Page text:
Boredom in an interesting country

 If you are not yawning now, you will if you reach the end of this note.

The topic is the local authorities of Israel, and the recent election, which in almost all of the cases said to be controversial by excited media personalities turnout was low and incumbents returned to office.
There are 256 localities in this tiny country, including those with the status of municipalities and smaller places with local councils.
The US provides more authority and responsibilities to its local governments than many other democracies. American localities generally have their own school systems with considerable discretion over what is taught. Local police may have to concern themselves with boundaries when chasing someone. Physical planning and property tax levels also depend on local discretion. The US has followed other countries in taking some of the more sensitive issues out of local hands, most prominently via issues of racial integration and voting rights, and tempting localities to accept national standards as the price of getting federal money. 
Israel, like most European countries, handles the important stuff via national government ministries, including the content of schooling, as well as policing and  the level of local taxes.
Overall about 50 percent of those eligible voted in this week''s local elections. Only 31 percent voted in Tel Aviv and returned the incumbent, despite its reputation of being the country''s most lively city, with an opposition candidate who seemed to fit the city''s image. 
More exciting was the concert given by Rihanna at a Tel Aviv park in the evening before the polls closed. 52,000 people attended, paying the equivalent of $115 for the cheapest tickets that let them stand far from the stage.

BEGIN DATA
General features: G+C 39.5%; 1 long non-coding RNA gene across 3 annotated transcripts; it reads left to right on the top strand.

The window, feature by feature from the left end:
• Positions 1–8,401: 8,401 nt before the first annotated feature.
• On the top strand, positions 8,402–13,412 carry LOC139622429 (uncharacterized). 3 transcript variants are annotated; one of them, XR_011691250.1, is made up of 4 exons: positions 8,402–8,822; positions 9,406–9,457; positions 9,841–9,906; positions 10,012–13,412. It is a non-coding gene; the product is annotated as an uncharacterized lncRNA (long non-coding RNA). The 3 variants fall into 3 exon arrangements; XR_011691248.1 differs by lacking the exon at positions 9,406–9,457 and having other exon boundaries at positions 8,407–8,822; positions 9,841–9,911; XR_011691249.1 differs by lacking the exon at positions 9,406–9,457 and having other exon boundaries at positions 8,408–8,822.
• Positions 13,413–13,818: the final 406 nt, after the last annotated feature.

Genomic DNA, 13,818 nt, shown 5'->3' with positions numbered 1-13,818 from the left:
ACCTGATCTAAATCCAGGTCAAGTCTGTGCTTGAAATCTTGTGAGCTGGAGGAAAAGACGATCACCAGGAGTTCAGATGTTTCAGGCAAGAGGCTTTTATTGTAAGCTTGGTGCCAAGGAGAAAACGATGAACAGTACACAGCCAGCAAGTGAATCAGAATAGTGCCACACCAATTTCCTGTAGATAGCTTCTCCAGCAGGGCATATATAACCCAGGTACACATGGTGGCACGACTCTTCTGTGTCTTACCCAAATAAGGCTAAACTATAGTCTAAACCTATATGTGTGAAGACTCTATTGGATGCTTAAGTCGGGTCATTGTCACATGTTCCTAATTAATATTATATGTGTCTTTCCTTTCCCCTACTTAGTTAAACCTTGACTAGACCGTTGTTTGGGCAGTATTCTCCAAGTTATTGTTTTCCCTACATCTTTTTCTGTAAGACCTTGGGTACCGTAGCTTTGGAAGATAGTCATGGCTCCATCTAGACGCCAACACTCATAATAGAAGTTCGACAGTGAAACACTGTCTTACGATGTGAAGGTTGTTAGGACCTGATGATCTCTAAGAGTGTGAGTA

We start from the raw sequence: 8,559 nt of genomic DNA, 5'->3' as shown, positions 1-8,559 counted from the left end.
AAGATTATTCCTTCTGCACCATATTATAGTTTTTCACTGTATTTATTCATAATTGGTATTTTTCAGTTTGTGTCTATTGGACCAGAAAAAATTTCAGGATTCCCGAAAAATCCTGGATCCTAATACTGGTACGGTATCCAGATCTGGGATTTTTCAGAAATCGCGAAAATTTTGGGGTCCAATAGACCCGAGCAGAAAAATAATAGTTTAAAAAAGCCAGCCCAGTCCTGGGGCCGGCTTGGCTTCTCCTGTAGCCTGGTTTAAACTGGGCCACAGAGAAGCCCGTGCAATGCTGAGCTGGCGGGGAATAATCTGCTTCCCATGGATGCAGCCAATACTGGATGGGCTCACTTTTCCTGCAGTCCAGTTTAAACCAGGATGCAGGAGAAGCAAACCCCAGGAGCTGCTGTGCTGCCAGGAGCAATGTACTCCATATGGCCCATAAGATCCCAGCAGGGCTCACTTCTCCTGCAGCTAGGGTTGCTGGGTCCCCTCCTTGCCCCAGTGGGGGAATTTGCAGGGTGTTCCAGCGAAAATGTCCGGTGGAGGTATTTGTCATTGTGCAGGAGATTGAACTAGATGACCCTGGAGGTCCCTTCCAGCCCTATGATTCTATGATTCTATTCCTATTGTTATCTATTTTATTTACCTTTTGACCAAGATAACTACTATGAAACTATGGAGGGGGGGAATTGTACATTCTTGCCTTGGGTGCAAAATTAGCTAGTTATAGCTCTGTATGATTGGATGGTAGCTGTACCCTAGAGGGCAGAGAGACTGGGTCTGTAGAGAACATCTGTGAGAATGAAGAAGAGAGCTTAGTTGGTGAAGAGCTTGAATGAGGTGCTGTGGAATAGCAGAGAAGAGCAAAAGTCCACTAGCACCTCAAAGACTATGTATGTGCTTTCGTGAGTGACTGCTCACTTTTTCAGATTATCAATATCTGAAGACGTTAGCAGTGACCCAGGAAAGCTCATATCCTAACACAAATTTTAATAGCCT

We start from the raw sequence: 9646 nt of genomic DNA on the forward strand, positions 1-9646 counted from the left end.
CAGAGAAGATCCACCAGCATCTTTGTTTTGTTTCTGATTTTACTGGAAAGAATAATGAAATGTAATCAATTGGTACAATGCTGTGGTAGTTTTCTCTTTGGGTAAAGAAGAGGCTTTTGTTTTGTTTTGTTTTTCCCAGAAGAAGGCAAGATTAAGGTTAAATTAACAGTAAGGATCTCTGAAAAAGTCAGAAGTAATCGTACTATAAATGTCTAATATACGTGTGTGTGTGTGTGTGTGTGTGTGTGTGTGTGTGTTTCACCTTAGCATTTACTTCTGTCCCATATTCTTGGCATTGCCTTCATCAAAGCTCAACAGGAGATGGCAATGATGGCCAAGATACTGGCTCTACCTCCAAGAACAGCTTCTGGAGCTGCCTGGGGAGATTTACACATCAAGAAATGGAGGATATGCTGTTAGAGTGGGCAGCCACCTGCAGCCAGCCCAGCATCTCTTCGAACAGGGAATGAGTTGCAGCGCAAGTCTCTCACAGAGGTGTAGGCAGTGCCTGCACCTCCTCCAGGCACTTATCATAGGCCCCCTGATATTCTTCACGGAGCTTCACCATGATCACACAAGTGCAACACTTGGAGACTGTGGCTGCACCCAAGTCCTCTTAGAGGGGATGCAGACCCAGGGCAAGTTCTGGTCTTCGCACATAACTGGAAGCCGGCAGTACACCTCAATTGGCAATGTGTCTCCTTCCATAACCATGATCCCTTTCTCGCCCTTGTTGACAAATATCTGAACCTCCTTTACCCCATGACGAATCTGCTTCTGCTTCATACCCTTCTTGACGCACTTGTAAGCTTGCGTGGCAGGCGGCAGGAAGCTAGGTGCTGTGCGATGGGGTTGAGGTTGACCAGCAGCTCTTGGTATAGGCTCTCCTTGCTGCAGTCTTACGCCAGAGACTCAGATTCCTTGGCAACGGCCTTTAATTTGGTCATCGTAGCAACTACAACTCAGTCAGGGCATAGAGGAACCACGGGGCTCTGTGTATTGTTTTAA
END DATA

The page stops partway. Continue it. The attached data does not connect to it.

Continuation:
Turnout figures do not mean much for Jerusalem, given that the sizable Arab population exercises its nationalism by not voting. Nonetheless, reports are that this year''s turnout was five percent less than in the last municipal election, despite a race described by the media as "down to the wire."
Local government is not boring for contractors and property developers, and those with political connections wanting jobs. Neither is it boring for the national police, prosecutors, and courts that deal with the underside of Israeli government.
Currently there are high profile trials concerned with corruption and property development in Jerusalem. Two former mayors stand accused, one of whom moved up to become Israel''s Finance Minister and then Prime Minister before he resigned when the indictments came down.
Three smaller cities have gotten attention due to Supreme Court decisions requiring the suspension of their mayors because of indictments for one or another kind  of corruption. A gap in the law allowed the individuals charged to run, and all won their elections. This is paving the way for more appearances before the Supreme Court. The politicians are already arguing that voters should be more powerful than the courts in a democracy.
Arab local authorities present their own story. Most of them are in the Galilee, and outside the pattern described for Jerusalem. Their residents have been Israeli citizens since the creation of the state, although regulated by military restrictions until the mid-1960s. Over the years they have had rates of voting in local and national elections close to those of Israel''s Jews. However, the Arab localities remain outside of the main stream, and are the topic of competing assessments about who is exploiting who.